Three Things That Just Happened That Are Great News for Bulls

“We may not know where we are going, but we better know where we stand.”Howard Marks, Co-Founder of Oaktree Capital Management


Following the huge 11.2% rally for the S&P 500 in the fourth quarter of last year, the index has given us an encore performance in the first quarter with a 10.2% gain. Big gains like this in Q1 aren’t very common. Only 11 times has the S&P 500 gained more than 10% in the first quarter. But the good news is what happened next tended to be good for 🐂s. ­­

April gained 1.1% on average following those 11 big first quarters, not quite the average 1.5% gain, but not a bad number by any means. Looking at Q2 the returns get a tad better, and the rest of the year has been higher 10 out of 11 times with a solid 8.2% median return. Yes, the one time thi­­­­­ngs didn’t work out was in 1987, but note that stocks were up 40% for the year in August back then, so that was a much more stretched rubber band than now. The bottom line, a big Q1 could be a clue the bull market is alive and well.

If a 10% Q1 was rare, let’s now talk about back-to-back double digit quarters. We are looking at only the eighth time that has ever happened and the first time since Q1 2012 (also an election year). The one and two quarter returns aren’t much to get excited about (but after a huge move, some type of consolidation is perfectly normal), but a year later stocks were higher six out of seven times and up 12.1% on average. Again, this is likely a positive sign of continued strength from stocks.

Last and certainly not least, here’s one of my favorite indicators. This is called the December Low Indicator and it is fairly straightforward. When the S&P 500 doesn’t close beneath the December low close in the first quarter, good things have tended to happen the rest of the year. The opposite, of course, is when the December lows are violated in the first quarter. To refresh your memory, last year they didn’t break the December low and it was a great year, while a break in early 2022 was one subtle clue that the odds were elevated that the rest of the year could be dicey. Given that stocks didn’t break their December low this year, this is one less worry for sure.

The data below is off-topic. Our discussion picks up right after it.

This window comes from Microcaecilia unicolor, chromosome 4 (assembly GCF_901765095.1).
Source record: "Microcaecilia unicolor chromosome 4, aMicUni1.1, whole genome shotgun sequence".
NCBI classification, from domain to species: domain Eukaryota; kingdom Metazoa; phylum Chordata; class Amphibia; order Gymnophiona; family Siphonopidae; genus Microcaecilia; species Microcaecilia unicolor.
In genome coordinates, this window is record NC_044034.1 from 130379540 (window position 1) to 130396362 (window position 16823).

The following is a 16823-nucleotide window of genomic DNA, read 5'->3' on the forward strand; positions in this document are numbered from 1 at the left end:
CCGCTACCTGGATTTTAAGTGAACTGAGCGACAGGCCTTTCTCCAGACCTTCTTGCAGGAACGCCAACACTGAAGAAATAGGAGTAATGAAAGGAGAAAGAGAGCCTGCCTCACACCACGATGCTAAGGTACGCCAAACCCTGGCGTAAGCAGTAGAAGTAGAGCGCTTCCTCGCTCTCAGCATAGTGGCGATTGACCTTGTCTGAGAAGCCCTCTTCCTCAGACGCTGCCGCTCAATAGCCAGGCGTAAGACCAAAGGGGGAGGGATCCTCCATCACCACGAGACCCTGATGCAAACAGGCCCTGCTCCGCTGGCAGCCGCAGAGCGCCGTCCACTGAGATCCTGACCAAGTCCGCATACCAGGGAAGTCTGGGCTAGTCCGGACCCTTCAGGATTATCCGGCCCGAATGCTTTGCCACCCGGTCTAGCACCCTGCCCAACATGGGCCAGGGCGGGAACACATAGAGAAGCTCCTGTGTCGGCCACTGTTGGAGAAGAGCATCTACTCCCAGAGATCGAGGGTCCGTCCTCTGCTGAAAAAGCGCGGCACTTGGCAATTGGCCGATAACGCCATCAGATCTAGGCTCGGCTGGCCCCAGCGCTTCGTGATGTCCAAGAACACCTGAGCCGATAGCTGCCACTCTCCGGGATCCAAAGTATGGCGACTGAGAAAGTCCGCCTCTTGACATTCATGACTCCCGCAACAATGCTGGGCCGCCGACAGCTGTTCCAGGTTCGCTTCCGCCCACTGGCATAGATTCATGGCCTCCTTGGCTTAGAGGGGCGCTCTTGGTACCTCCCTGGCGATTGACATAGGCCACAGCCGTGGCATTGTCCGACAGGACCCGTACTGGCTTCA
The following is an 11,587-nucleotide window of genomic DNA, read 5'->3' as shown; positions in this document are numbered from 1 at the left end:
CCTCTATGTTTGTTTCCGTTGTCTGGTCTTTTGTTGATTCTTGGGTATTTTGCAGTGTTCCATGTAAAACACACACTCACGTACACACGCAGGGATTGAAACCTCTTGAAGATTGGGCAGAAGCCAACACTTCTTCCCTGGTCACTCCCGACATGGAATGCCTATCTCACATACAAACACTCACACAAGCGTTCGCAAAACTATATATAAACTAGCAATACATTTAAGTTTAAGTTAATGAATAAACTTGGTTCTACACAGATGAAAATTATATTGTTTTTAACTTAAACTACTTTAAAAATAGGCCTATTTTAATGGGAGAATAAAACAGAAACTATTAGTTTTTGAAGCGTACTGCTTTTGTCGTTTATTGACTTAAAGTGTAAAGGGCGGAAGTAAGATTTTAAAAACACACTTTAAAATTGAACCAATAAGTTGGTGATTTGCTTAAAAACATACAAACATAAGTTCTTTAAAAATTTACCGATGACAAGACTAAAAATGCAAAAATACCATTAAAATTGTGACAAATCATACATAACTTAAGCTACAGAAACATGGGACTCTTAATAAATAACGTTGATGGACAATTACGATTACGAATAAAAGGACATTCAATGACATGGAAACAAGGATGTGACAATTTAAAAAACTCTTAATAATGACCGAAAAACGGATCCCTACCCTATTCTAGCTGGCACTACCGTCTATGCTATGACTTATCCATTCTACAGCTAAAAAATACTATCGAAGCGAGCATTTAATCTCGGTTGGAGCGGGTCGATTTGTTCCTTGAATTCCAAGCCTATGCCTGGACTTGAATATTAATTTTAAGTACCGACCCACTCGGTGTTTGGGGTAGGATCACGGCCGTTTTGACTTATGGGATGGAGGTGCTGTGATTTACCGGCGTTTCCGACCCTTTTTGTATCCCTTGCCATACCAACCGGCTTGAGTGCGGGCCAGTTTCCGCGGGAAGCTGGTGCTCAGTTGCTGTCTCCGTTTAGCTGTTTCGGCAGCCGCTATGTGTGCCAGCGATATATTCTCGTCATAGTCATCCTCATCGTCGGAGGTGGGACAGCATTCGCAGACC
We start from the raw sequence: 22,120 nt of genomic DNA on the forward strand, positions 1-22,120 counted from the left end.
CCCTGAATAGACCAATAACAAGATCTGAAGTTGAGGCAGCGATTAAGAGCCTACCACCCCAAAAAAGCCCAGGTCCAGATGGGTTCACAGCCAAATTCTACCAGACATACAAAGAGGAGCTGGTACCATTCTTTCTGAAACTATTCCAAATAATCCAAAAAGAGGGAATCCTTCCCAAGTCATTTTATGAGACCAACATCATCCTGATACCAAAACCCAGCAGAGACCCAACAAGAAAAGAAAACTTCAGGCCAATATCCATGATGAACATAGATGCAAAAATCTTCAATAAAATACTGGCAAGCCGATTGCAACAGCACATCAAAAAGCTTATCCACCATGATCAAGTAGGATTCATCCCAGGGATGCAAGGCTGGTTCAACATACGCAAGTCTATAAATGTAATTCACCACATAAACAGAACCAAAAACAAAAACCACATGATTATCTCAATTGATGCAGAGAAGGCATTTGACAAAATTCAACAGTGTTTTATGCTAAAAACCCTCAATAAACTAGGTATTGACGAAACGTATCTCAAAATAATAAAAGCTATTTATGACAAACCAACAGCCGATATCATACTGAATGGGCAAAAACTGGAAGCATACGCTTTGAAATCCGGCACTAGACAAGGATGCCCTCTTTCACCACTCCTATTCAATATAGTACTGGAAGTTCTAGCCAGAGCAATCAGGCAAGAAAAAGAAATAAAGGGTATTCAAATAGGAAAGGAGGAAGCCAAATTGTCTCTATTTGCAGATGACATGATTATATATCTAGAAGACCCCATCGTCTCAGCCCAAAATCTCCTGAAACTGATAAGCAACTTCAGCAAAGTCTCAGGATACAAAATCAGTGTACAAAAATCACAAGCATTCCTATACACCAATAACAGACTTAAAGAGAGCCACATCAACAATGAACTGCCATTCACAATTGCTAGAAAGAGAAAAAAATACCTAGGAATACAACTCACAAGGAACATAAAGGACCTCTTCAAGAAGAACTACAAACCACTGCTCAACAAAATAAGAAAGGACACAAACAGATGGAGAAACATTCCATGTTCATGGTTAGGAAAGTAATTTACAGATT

Interestingly, since 1950, stocks held above the December lows 37 times while they broke the lows 37 times. Talk about even-steven. Those are some pretty big sample sizes, and sure enough, the results are quite conclusive.

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Those 37 times the December lows held? The full year was up an incredible 35 times and up an average of 18.8%. The times it failed? The full year was down 0.2% on average and higher less than a coin flip.

If you want to investigate things more closely, here are all 37 times the S&P 500 held above the December lows. I added what happened the rest of the year (so the next three quarters) as well, and once again, strong performance was quite normal. We get it, anything could happen from here. But the truth is it would be abnormal to see a massive bear market and horrible year for stocks this year.

Here’s the other side to things. What happened when the December low was violated? Once again, the full year and the next three quarters’ returns were much weaker. Just a quick glance and some of the worst years ever saw the December lows broken. Years like ’73, ’74, the tech bubble, ’08, and ’22 all made this infamous list.

Odds are, as you read this, I will be somewhere in wine country out in California (probably Calistoga). You caught me. I wrote this one a few days early, so I’m not overly concerned given this potentially bullish development. I’m more into enjoying a very laid-back part of the country and some of the best food from the best chefs in the world. But starting next week I’ll be focusing on all of this more closely. Or, as Howard Marks said in the quote above, we don’t know where we are going, but we do know we stand on potentially a better backdrop for stocks than most think.



For more content by Ryan Detrick, Chief Market Strategist click here.






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